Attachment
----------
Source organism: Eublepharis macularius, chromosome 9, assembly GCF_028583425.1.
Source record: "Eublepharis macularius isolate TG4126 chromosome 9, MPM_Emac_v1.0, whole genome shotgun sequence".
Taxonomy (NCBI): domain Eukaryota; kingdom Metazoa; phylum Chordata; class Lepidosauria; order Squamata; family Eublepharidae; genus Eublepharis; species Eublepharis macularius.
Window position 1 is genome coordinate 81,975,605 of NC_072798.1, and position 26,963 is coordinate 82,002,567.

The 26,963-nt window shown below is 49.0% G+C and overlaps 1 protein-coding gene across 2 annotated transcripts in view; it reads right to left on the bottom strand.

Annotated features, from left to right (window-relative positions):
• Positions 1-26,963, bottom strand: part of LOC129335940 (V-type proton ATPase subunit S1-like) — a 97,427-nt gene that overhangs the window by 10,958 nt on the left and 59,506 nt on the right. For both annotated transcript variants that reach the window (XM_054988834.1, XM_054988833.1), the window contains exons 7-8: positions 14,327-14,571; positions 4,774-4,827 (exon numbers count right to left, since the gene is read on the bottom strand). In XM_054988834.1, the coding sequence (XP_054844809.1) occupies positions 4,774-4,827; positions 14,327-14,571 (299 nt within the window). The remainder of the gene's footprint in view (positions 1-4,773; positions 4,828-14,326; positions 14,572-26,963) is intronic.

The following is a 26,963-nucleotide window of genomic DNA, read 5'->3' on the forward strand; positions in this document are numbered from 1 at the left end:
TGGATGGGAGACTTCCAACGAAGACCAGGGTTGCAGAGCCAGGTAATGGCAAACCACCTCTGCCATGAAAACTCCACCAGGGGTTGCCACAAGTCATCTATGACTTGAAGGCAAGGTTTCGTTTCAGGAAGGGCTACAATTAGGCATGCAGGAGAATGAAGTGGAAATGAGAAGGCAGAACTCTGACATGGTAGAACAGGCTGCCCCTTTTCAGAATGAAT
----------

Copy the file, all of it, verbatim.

Source organism: Eublepharis macularius, chromosome 9, assembly GCF_028583425.1.
Source record: "Eublepharis macularius isolate TG4126 chromosome 9, MPM_Emac_v1.0, whole genome shotgun sequence".
Taxonomy (NCBI): domain Eukaryota; kingdom Metazoa; phylum Chordata; class Lepidosauria; order Squamata; family Eublepharidae; genus Eublepharis; species Eublepharis macularius.
Window position 1 is genome coordinate 81,975,605 of NC_072798.1, and position 26,963 is coordinate 82,002,567.

The 26,963-nt window shown below is 49.0% G+C and overlaps 1 protein-coding gene across 2 annotated transcripts in view; it reads right to left on the bottom strand.

Annotated features, from left to right (window-relative positions):
• Positions 1-26,963, bottom strand: part of LOC129335940 (V-type proton ATPase subunit S1-like) — a 97,427-nt gene that overhangs the window by 10,958 nt on the left and 59,506 nt on the right. For both annotated transcript variants that reach the window (XM_054988834.1, XM_054988833.1), the window contains exons 7-8: positions 14,327-14,571; positions 4,774-4,827 (exon numbers count right to left, since the gene is read on the bottom strand). In XM_054988834.1, the coding sequence (XP_054844809.1) occupies positions 4,774-4,827; positions 14,327-14,571 (299 nt within the window). The remainder of the gene's footprint in view (positions 1-4,773; positions 4,828-14,326; positions 14,572-26,963) is intronic.

The following is a 26,963-nucleotide window of genomic DNA, read 5'->3' on the forward strand; positions in this document are numbered from 1 at the left end:
TGGATGGGAGACTTCCAACGAAGACCAGGGTTGCAGAGCCAGGTAATGGCAAACCACCTCTGCCATGAAAACTCCACCAGGGGTTGCCACAAGTCATCTATGACTTGAAGGCAAGGTTTCGTTTCAGGAAGGGCTACAATTAGGCATGCAGGAGAATGAAGTGGAAATGAGAAGGCAGAACTCTGACATGGTAGAACAGGCTGCCCCTTTTCAGAATGAAT